Star Trek: The Next Generation

Season 4 Episode 17

Night Terrors

Aired Unknown Mar 18, 1991 on CBS

Episode Fan Reviews (5)

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out of 10
213 votes
  • TNG does scifi horror, with very good results. The ending is a bit dissatisfying.

    TNG tried its hand at horror a few times during the run of the series, and this is probably the best attempt. It's an excellent psychological thriller, and even when we find out that there's a "perfectly reasonable scientific explanation (TM)" the tension continues to climb. The crew - particularly Patrick Stewart and Gates McFadden - do a great job of portraying the crew's gradual descent into madness.

    There are two particularly powerful, intense sequences - Worf's attempted suicide and Beverly's hallucination in the morgue. Guinan's sheriff scene in Ten Forward injects some levity.

    TNG often struggled to find satisfying conclusions to its best episodes - given a seemingly insurmountable challenge, the writers often used "outs" that seemed like cop-outs. I would put this episode's conclusion into that category. Not bad, but I would have liked something better.
  • The Enterprise crew begins seeing and hearing things while Troi has nightmares.

    After finding the USS Brattain, and her dead crew, the Enterprise crew begins experiencing strange things aboard their own ship. Troi is having nightmares. The key lies with a single survivor from the Brattain.

    This episode was one of the best of the fourth season (not counting the conclusion of the Best of Both Worlds). Many of the strange goings-on aboard the Enterprise were unnerving, with the morgue scene being downright creepy.

    The only annoying part of this episode was the recurring nightmare that Troi was having. The frequency with which we saw that dream was a bit much, considering that little changed in the whispers that were heard from the aliens.

    Overall, very good job.
  • The “Enterprise” finds the “Brattain” a science ship adrift in space. It seems that the crew went crazy and ended each others life. Only one survivor, a betazoid male who is catatonic keeps mumbling about “eyes in the dark one moon circling”.

    The “Enterprise” finds the “Brattain” a science ship adrift in space. It seems that the crew went crazy and ended each others life. Only one survivor, a betazoid male who is catatonic keeps mumbling about “eyes in the dark one moon circling”. Later Dr Crusher finds people on the “Enterprise” are unable to remember their dreams. Upon further study she find something is stopping REM sleep, but she does not know why. The “Enterprise” is now adrift in space. Will the mystery be solved or will the “Enterprise” suffer the same fate. I rate this one a 8.9.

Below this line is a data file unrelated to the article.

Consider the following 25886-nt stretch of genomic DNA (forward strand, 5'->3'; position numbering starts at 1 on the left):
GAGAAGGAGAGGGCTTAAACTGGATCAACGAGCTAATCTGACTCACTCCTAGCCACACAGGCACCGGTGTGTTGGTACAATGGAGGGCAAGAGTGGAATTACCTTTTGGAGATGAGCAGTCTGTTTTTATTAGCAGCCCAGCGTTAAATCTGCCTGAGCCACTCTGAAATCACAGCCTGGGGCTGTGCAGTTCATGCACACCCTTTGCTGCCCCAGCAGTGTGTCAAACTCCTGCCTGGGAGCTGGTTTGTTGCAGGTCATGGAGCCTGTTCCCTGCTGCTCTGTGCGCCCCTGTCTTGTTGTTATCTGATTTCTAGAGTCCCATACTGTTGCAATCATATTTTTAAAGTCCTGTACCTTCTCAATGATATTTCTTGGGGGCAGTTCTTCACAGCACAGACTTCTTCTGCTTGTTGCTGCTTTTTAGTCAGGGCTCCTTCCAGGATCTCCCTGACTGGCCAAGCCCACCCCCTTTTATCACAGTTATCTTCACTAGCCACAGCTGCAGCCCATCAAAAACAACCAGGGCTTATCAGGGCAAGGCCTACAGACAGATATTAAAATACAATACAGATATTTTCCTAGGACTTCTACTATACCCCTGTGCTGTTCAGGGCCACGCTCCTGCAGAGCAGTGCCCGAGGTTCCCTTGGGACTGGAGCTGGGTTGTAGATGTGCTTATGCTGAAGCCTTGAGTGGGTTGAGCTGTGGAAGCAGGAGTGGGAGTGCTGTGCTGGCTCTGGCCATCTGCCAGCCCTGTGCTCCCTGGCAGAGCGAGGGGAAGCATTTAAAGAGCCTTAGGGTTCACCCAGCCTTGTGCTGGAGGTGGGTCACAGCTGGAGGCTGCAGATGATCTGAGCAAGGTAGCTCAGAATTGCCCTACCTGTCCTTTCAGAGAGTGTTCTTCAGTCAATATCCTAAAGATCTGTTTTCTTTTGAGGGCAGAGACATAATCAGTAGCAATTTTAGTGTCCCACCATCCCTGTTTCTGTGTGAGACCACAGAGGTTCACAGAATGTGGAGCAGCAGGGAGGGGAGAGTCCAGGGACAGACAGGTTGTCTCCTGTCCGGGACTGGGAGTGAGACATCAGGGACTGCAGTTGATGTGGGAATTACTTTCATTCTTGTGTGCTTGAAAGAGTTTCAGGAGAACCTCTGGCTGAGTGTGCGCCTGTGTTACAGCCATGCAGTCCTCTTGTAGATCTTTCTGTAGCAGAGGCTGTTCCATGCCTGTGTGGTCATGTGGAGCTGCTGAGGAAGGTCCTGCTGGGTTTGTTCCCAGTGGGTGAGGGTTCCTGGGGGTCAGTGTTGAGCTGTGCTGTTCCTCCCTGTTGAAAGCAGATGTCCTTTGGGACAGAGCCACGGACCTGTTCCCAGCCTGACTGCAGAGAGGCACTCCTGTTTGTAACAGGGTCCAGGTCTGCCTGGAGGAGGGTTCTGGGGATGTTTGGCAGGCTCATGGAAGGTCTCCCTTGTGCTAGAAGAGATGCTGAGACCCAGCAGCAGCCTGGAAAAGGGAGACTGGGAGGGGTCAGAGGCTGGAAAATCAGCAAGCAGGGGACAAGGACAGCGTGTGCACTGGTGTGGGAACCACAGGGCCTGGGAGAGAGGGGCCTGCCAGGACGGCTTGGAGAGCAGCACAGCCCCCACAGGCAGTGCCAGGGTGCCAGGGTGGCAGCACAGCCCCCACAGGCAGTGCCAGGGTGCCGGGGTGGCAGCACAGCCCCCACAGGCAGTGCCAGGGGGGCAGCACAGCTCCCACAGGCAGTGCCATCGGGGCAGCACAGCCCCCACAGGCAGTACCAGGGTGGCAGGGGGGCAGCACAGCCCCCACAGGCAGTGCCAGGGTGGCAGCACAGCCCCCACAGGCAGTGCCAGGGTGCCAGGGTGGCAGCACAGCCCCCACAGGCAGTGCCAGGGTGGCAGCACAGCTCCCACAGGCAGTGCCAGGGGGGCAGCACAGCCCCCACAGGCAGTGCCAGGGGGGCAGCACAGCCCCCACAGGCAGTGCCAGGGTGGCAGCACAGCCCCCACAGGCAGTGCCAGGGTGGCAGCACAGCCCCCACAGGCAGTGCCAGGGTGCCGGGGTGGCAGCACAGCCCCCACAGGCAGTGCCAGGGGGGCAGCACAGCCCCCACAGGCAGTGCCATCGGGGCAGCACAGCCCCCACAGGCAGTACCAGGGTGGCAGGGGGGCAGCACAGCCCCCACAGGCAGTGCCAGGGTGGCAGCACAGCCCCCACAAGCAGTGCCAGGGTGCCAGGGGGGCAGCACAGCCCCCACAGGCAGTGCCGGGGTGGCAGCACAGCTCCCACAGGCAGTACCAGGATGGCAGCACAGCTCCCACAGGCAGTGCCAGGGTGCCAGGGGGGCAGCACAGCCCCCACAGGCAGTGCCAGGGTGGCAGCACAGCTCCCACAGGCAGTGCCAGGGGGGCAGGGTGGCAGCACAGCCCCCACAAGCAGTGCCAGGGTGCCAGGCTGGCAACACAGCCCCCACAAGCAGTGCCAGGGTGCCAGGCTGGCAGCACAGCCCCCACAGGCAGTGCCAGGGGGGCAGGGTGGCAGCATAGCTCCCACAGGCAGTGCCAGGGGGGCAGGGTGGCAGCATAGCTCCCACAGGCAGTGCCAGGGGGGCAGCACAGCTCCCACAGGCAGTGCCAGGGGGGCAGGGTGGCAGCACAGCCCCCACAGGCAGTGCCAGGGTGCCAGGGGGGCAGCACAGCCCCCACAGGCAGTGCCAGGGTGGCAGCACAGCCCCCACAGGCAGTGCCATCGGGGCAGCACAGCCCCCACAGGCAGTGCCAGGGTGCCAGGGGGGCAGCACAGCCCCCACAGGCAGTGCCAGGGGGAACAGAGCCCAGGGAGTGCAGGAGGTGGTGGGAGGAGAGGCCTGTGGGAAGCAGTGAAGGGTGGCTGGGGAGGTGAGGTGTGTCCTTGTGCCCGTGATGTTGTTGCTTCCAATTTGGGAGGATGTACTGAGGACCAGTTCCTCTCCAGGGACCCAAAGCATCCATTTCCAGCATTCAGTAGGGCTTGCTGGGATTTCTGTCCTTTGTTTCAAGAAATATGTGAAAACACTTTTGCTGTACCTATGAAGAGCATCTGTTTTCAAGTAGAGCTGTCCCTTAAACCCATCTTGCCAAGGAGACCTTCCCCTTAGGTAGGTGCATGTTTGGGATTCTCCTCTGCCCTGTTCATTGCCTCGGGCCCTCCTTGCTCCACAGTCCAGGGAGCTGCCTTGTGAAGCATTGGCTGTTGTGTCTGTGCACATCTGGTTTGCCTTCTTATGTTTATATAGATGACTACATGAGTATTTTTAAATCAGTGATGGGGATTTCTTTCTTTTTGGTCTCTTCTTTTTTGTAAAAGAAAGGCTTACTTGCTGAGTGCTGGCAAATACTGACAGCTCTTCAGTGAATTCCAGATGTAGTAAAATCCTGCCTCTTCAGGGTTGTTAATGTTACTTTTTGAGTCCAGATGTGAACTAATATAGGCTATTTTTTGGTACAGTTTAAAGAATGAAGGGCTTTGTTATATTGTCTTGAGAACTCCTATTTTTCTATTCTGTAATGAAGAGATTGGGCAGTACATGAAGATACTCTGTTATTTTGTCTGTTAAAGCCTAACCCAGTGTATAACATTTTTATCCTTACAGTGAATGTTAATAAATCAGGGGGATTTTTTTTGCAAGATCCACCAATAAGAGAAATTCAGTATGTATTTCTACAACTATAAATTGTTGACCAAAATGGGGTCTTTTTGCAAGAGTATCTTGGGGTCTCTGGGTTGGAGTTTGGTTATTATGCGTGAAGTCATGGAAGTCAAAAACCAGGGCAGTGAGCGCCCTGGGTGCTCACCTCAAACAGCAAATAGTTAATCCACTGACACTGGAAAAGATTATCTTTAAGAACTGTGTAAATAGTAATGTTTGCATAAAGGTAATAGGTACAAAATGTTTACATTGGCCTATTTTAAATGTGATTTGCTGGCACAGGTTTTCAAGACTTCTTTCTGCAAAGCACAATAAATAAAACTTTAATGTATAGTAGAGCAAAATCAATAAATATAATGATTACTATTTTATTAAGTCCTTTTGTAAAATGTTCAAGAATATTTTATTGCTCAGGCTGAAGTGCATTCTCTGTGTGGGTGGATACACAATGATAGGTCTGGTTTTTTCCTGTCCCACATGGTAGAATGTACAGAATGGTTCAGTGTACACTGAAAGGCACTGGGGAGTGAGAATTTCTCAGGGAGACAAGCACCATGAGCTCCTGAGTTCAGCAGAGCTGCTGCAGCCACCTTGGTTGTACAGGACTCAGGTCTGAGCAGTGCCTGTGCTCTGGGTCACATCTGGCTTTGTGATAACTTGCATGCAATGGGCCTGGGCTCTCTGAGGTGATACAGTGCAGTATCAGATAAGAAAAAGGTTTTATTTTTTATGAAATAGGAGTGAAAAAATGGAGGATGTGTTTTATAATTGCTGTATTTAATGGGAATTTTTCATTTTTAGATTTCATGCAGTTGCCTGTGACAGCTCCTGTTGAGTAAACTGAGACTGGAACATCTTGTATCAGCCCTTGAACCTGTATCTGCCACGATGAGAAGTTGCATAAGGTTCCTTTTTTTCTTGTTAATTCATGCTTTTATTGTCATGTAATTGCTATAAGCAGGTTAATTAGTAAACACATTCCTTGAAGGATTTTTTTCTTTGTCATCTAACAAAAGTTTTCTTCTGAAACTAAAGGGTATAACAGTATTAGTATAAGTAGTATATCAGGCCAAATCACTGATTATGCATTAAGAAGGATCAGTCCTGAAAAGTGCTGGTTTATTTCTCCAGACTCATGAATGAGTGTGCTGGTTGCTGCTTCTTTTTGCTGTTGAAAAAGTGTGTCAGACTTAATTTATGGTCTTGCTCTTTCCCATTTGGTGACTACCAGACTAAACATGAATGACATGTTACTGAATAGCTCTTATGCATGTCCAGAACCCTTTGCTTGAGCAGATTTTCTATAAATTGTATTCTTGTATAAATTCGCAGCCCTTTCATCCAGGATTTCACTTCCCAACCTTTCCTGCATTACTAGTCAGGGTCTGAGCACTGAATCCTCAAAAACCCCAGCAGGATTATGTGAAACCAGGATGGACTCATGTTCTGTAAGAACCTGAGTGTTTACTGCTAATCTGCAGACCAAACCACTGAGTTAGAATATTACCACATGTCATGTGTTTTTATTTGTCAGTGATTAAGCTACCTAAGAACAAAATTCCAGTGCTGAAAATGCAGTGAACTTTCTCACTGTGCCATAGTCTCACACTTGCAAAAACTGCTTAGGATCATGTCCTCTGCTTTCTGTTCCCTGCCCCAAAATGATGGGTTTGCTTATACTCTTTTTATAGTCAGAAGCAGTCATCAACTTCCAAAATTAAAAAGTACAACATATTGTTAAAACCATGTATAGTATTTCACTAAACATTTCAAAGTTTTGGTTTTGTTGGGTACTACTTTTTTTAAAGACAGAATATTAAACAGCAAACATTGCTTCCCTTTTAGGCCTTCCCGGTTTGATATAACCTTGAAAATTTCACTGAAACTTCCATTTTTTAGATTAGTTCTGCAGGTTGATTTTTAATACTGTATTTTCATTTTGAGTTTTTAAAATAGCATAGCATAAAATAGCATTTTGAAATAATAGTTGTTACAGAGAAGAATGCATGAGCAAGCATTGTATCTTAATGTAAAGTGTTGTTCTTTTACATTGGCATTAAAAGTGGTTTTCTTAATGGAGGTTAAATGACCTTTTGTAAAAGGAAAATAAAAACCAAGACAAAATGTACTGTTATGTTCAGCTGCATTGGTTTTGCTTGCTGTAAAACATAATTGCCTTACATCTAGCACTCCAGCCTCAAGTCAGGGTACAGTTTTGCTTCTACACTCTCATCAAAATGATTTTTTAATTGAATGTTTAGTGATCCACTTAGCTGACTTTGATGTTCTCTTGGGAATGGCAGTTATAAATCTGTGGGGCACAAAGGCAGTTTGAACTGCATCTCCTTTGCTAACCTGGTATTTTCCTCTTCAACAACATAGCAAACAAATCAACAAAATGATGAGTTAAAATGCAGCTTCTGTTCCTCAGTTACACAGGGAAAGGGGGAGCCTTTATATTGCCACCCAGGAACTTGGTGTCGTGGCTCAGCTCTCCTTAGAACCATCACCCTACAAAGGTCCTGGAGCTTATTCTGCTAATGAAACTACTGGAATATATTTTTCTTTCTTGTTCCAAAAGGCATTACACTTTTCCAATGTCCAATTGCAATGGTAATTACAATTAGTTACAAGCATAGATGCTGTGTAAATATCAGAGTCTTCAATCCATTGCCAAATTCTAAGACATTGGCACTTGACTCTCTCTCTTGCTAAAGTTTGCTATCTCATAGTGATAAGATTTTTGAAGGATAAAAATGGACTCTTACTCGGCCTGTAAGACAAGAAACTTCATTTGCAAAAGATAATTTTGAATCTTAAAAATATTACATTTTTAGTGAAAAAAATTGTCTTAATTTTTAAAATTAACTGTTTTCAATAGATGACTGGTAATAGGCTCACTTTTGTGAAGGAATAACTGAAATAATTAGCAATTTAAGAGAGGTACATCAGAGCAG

• Terror That Will Make You Yawn

    This Troi episode attempts to be a sci fi horror thriller but comes across as a convoluted yawner with poor special effects. There are some nice touches (the morgue scene with Dr. Crusher might have the creepiest moment in the history of Star Trek), but also a lack of energy and cohesion. (It didn't help that the episode originally ran nine minutes too long and had to have some pretty big pieces cut out of it for television.) While there are worse Troi episodes, there are certainly quite a few better ones as well.
  • Trekker Terror....

    .... Usually the Troi-centered episodes of Star Trek: The Next Generation are not the jewels of the franchise but "Night Terrors" is a pretty good episode. Basically, the Enterprise gets caught in a rift in space (the same rift that saw another ship get stuck and its crew gone mad) and can no longer experience REM sleep. This makes the crew become paranoid, hallucinate and get altogether dangerous all except Troi (who is trying to communicate with the other ships' Betazoid to find answers) and Data, who doesn't need sleep.

    "Night Terrors" has a thick atmosphere and an effective, creepy mood; featuring some of the most shocking and scary scenes of the entire series (yes, morgues are just as scary in the 24th Century). The ending isn't exactly interesting or thrilling but it's great to see Patrick Stewart, Gates McFadden and Marina Sirtis give some fantastic performances - Brent Spiner in particular gives probably the most interesting performance in the episode with a heartfelt (for Data, anyway) effort.
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